Canadian Rivers Institute celebrates 15 years of supporting governments, businesses and communities in making smart, evidence-based decisions through high-impact research
BY RICK CUNJAK
FREDERICTON — Our mission at the Canadian Rivers Institute is to ‘make every river a healthy river.’
As vision statements go, it sounds simple enough. In practise, it’s an incredibly complex undertaking — but it’s one of the reasons our institute has remained at the forefront of river science around the world, and why we’re proud to celebrate our 15th anniversary this month. Hosted by the University of New Brunswick’s campuses in Saint John and Fredericton, the CRI is an internationally-recognized collaboration of academics, regulators, industry, and non-government agencies who are committed to advancing science in order to meet society’s priority water issues.
We have 19 Science Directors located across Canada and we lead or assist projects in more than a dozen countries.
As my colleague and fellow founder Dr. Allen Curry describes it, we’re a bit like the ‘Ghostbusters’ of the aquatic sciences world.
“I’ve always thought the way the world should look at the Canadian Rivers Institute is when there is a question,” Curry told me recently. “‘I have a problem, how do I deal with this particular problem when it comes to water, who am I going to call? Let’s call the CRI and see if they can help.’”
Our focus on applied science — of not only employing the best available science in our research, but ensuring that our science is put into action — is a major draw for students and professionals alike.
The CRI network now includes more than 230 alumni who have been involved in cutting edge and at times groundbreaking river and estuarine research.
Our multidisciplinary, collaborative approach means students leave our projects armed with a broad set of connections and new professional relationships to help as they start their career.
They also experience, so early in their working life, what it means to have impact.
When it comes to healthy water, CRI scientists have played a significant, if often unseen, role in the lives of Canadians these past 15 years, particularly in Atlantic Canada.
Our members developed Canada’s Environmental Effects Monitoring for the pulp and paper and metal mining industries — recipient of the 2005 NSERC Synergy Award for Innovation and the first comprehensive, national framework of its kind in the world.
CRI scientists dominated the Canadian Water Network’s watershed research consortia, which aimed to tackle one of the most challenging problems in environmental monitoring today.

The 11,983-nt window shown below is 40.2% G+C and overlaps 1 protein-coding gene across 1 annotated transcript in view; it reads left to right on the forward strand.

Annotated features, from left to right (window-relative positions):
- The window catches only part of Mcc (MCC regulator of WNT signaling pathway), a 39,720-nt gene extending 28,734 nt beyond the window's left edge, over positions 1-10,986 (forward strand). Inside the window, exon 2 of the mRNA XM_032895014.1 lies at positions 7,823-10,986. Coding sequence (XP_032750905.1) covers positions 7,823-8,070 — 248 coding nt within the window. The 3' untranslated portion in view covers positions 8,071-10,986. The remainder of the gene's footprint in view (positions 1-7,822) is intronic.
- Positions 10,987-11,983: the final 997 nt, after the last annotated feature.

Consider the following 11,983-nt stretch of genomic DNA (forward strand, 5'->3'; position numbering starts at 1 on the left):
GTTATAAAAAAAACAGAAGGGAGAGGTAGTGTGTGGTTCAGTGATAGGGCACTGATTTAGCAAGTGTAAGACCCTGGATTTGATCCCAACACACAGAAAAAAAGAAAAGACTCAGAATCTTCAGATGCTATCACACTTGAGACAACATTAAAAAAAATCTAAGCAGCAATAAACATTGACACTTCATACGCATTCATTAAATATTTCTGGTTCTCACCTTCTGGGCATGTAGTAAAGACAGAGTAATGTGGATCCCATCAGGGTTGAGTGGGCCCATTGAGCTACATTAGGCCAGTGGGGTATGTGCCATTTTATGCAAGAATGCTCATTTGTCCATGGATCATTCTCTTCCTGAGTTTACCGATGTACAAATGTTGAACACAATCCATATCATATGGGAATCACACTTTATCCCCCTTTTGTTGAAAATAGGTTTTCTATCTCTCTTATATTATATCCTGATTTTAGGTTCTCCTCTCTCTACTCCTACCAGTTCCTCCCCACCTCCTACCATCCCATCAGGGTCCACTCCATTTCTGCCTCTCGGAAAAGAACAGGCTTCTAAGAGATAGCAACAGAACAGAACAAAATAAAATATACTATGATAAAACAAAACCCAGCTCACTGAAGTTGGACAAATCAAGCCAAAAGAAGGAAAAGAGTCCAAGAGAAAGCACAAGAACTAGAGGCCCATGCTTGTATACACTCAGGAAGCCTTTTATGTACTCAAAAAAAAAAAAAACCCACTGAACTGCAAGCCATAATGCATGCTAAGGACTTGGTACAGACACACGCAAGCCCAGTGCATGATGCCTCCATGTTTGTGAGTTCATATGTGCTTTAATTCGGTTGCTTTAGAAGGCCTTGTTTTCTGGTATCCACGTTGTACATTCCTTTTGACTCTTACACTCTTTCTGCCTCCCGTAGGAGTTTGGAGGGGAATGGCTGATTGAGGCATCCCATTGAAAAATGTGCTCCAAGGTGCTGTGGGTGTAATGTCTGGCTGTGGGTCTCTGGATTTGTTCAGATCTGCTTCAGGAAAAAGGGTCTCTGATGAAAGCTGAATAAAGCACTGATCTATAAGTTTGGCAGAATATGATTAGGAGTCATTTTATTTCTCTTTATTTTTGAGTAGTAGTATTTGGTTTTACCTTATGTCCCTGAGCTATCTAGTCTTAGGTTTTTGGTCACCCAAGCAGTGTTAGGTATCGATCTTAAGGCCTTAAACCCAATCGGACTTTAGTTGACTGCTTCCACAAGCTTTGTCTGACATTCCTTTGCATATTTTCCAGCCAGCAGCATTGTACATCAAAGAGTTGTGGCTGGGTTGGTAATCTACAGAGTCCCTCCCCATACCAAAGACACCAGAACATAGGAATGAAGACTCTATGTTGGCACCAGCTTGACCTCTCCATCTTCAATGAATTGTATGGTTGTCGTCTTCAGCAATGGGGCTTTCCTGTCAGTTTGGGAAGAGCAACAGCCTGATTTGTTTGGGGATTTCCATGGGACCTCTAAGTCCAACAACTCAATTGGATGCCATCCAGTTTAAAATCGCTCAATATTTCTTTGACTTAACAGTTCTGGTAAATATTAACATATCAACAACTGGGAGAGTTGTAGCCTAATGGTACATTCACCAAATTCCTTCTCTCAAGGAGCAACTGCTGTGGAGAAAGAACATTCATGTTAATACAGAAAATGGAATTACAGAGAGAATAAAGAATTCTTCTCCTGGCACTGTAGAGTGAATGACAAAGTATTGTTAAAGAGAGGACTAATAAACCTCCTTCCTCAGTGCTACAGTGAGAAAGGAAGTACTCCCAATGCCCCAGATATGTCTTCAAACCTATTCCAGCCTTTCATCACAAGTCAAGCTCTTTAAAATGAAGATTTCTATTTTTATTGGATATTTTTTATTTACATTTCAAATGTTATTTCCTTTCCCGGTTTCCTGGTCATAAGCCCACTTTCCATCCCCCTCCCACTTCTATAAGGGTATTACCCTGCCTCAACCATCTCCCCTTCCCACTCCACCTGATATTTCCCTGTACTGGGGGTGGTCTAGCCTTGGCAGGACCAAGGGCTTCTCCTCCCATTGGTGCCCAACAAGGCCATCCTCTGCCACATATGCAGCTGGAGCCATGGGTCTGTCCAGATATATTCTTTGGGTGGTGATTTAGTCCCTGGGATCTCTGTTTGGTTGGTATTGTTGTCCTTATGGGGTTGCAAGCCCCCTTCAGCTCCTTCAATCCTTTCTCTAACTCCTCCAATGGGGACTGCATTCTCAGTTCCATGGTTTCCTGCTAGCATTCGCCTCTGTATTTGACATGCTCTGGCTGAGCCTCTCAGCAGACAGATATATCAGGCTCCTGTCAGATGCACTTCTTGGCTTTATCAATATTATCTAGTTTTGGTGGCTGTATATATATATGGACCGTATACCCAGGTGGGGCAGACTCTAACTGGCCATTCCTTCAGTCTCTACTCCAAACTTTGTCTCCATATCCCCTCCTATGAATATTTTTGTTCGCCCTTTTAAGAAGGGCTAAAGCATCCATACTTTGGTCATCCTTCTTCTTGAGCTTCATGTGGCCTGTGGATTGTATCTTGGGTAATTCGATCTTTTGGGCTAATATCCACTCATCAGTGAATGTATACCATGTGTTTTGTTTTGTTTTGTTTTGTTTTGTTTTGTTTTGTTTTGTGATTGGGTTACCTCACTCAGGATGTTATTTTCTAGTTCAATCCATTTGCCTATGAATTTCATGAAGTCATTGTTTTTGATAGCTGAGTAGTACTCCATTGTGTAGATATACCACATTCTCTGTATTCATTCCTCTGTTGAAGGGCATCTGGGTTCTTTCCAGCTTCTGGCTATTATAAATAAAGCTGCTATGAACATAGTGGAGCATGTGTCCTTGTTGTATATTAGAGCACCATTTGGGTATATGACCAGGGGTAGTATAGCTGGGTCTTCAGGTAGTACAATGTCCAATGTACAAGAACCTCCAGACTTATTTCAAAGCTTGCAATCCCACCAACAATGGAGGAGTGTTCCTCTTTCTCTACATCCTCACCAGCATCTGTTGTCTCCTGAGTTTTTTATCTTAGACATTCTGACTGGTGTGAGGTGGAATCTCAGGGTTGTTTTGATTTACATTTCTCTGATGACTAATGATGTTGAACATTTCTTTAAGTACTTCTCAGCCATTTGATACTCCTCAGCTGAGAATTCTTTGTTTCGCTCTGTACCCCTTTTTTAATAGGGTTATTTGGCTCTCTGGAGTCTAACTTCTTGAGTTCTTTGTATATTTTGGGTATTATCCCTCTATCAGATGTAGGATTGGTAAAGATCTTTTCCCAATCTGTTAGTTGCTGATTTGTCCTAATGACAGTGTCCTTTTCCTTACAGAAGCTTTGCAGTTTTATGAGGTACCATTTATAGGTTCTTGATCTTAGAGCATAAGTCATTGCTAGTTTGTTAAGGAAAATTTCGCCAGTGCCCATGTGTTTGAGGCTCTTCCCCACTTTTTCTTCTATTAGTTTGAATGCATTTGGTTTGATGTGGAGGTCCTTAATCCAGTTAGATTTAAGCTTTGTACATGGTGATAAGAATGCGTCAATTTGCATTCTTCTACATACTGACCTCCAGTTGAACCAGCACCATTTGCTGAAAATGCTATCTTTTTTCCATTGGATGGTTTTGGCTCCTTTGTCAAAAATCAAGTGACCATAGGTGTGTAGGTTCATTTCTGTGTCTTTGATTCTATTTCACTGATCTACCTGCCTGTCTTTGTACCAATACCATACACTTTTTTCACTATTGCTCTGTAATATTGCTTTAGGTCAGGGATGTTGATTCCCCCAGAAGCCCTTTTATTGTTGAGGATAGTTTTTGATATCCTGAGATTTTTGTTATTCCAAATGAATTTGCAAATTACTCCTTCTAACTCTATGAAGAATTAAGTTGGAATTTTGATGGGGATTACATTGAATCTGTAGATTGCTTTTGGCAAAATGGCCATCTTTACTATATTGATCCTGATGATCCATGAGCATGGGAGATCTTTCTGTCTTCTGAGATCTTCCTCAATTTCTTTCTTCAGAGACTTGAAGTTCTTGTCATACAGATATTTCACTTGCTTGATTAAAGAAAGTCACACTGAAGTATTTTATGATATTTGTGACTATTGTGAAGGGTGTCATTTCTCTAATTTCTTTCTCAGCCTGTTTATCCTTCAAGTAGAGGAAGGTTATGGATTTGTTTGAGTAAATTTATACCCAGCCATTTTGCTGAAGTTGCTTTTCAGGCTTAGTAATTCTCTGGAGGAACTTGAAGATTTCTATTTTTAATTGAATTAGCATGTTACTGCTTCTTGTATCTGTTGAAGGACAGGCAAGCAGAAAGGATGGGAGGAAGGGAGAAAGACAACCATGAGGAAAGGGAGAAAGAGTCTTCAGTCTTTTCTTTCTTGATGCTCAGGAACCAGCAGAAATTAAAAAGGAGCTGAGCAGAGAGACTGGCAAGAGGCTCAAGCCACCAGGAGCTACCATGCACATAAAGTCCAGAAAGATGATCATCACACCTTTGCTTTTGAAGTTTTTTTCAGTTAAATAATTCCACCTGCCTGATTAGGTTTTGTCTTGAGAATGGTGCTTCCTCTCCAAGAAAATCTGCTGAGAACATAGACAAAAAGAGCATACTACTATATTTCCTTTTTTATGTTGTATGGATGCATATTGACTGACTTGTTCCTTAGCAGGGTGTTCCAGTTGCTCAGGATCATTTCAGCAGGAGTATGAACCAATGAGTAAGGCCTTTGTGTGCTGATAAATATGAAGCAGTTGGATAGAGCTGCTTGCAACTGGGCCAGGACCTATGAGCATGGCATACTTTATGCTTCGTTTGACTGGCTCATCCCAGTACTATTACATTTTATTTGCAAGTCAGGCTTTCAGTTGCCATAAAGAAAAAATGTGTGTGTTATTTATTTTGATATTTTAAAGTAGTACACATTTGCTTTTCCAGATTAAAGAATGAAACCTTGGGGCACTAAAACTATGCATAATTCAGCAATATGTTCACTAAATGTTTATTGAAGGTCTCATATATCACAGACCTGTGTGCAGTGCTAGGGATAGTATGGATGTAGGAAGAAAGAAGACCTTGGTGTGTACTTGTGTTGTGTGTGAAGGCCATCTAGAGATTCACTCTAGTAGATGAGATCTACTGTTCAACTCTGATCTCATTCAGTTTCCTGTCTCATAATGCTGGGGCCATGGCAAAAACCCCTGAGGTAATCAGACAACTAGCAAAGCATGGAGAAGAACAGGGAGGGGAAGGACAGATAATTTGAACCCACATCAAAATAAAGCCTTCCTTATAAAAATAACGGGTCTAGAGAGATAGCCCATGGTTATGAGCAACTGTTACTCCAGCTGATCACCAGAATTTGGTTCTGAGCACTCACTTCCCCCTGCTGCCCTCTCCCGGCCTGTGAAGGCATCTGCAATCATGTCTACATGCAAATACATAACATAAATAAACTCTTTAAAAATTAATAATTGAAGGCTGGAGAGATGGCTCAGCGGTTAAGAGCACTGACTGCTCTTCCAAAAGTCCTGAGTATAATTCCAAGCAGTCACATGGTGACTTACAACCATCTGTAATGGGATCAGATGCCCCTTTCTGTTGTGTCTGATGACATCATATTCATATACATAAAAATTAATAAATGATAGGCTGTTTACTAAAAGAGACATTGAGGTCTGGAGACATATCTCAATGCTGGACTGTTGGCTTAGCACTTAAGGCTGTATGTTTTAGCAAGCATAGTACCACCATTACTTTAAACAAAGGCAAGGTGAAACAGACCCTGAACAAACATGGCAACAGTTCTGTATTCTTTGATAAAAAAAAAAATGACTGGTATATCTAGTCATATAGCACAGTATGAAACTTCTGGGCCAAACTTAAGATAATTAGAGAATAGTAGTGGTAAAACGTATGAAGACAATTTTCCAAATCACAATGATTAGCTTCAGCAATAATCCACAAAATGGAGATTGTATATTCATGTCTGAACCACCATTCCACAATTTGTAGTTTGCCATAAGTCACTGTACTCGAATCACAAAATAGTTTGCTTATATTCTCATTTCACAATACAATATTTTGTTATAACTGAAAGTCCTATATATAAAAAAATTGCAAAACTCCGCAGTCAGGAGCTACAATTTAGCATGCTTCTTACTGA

We developed an internationally-recognized lab for measuring stable isotopes; worked on Environment Canada’s Integrated Oil Sands Monitoring Plan; sat on the committee that advised Canada’s Environment Ministers on water stewardship issues; and have been behind the science on various changes to fishing regulations in New Brunswick, among other achievements.
Looking toward the next 15 years, we’re eager to expand and bolster our activity in central and western Canada, and to continue our outreach abroad.
And I’m confident saying we’ll still be around that far down the road.
When myself and three colleagues started the CRI in 2001, I remember a friend at the time telling me we can expect this thing to run a good seven to 10 years, tops. That’s usually the way with academic institutes.
A decade-and-a-half later, we’re still here, still running stronger than ever, in fact, and that’s no mystery to me.
We’re here because each and every Science Director, Research Associate and grad student affiliated with the CRI has wholly bought into our philosophy and our mission. They want to make every river a healthy river and they want to be part of a team that puts the best science into action.
I’m also confident because the calibre and brand of science that the CRI brings is more relevant today than ever before.
The new federal government has demonstrated a commitment to making decisions that are based on the best scientific evidence available. That’s our bread and butter.
This, paired with our changing climate and the impact that will have on freshwaters, means the CRI will be busy answering the tough questions of today and tomorrow for years to come.
Rick Cunjak is a founder and current Science Director of the Canadian Rivers Institute. He lives in Fredericton, NB.
This OpEd was originally published in the Telegraph Journal on February 18th, 2016